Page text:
Mere months after porcine epidemic diarrhea virus (PEDV) was first confirmed in the United States swine population, University of Minnesota researchers have developed a PEDV rapid diagnostic test.
The first-of-its-kind test, which is available now, provides a way to quickly and cost-effectively identify the presence of U.S. PEDV strains.
Characterized by acute diarrhea and vomiting, a PEDV outbreak wipes out an average of 50 percent of young swine at newly affected farms. PEDV poses no risk to other animal or human health and no risk to food safety. Should PEDV become widespread, however, the pork industry could suffer significant losses. The virus has been confirmed in 16 states so far. There is no known vaccine or treatment for the virus at this time.
Thanks to the new test, samples from animals suspected of carrying PEDV can be submitted to the University of Minnesota Veterinary Diagnostic Laboratory (VDL) for testing. Test results are known within 24 hours, allowing for swine producers and farmers to take necessary precautions to prevent further spread. Genetic material is also extracted from the samples, which can be tested and tracked to monitor PEDV spread.
Samples including swine fecal swabs, saliva, serum, feed, and fecal, intestinal and lung tissues can be tested via a multiplex assay which identifies the presence of not just PEDV, but also transmissible gastroenteritis (TEG) – a virus that has existed among U.S. swine populations for some time. Pairing the tests improves affordability to agriculture by bringing the cost of the test to less than $50.
“The University of Minnesota has been preparing for the arrival of an infectious disease like PEDV by making strategic investments over past 10-20 years,” said James Collins, D.V.M., Ph.D., director of the VDL, professor in the College of Veterinary Medicine, and expert in food animal diagnostic medicine and infectious disease.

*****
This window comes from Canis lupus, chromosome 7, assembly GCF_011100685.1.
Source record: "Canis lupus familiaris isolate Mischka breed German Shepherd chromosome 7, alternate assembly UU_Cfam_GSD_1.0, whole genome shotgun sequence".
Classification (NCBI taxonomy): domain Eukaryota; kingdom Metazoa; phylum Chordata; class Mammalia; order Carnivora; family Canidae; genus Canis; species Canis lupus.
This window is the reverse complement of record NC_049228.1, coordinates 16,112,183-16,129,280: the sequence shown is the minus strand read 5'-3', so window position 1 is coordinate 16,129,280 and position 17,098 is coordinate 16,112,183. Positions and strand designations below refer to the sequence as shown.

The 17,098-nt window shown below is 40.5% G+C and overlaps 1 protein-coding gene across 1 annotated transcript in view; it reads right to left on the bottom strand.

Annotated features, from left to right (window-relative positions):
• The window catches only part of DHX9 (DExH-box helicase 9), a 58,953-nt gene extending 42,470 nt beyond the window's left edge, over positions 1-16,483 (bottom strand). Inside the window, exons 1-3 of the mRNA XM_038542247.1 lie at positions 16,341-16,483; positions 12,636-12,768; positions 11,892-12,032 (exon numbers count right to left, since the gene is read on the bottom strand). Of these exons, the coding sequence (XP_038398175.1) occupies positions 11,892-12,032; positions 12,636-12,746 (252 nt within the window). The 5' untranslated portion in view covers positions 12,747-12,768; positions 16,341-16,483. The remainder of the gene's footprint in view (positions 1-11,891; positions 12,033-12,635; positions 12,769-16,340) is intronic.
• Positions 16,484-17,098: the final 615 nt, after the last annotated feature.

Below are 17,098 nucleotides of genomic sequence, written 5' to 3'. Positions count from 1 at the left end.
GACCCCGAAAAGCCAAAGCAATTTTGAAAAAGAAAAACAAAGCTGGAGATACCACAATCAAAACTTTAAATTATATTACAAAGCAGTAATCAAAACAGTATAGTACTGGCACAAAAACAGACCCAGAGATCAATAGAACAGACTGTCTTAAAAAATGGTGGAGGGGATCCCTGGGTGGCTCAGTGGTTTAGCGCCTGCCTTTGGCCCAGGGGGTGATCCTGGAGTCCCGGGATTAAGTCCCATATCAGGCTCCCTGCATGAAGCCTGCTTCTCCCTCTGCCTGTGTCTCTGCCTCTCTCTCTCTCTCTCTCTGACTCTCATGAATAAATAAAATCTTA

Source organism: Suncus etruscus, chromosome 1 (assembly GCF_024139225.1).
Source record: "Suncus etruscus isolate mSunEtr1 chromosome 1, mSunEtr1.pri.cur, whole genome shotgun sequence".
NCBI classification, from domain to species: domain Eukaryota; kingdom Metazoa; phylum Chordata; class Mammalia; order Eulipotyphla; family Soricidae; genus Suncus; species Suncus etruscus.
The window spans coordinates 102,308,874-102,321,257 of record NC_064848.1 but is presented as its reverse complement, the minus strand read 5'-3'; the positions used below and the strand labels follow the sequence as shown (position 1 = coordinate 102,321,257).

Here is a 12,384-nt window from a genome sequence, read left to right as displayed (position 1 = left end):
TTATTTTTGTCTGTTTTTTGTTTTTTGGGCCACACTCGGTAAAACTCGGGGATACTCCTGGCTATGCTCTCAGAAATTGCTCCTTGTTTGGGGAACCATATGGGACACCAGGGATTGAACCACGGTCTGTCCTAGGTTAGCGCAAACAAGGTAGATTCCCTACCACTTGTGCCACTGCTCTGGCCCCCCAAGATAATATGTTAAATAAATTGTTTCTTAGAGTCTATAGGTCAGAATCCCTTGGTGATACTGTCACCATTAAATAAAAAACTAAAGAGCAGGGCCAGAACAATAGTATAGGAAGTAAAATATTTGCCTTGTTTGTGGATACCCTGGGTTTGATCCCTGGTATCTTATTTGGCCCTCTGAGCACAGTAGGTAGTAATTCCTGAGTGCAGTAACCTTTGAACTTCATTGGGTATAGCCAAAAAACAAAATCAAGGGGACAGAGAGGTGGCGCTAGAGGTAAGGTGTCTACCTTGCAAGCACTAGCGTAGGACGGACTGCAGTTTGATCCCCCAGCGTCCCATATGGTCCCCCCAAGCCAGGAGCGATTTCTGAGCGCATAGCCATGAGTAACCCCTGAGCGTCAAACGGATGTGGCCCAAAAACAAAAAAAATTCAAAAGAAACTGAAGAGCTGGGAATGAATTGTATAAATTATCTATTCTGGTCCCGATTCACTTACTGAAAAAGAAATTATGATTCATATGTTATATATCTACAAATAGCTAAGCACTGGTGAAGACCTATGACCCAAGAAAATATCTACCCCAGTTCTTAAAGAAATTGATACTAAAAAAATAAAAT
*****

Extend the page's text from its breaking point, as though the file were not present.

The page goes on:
“Agriculture is such an important part of what we do in Minnesota and thanks to preparation and the help of our partners, we were able to mobilize available resources and technology quickly to turn around a new test in just a few months. In our mind, the point where research can move this quickly is the pinnacle of where we need to be.”
In addition to development of the test, the U of M team has completed sequencing the DNA of one strain of U.S. PEDV. The sequence has been deposited into the GenBank database in the National Center for Biotechnology Information to help amplify the research potential of new PEDV genome understanding.
Development of a cost-effective bioassay to determine whether PEDV is being spread via non-genetic materials including feedstuffs is ongoing at the university. Investigations aim to both identify the presence of PEDV and determine whether it is alive and active, thus posing a risk.
The U of M, in collaboration with the United States Department of Agriculture and National Pork Producers Association, also continues to investigate how PEDV first entered the U.S. and further ways to best limit it’s spread.
“This is an important new disease that’s entered the U.S. and we have to try to mitigate its damage. The University of Minnesota is working diligently to help address the problem,” said Collins.
Collaborators in this project include the University of Minnesota College of Veterinary Medicine, it’s Swine Disease Eradication Center, Veterinary Diagnostic Laboratory and the University of Minnesota BioMedical Genomics Center.
Funding was provided by the Minnesota Rapid Agricultural Response Fund, the National Pork Board and Zoetis Animal Health.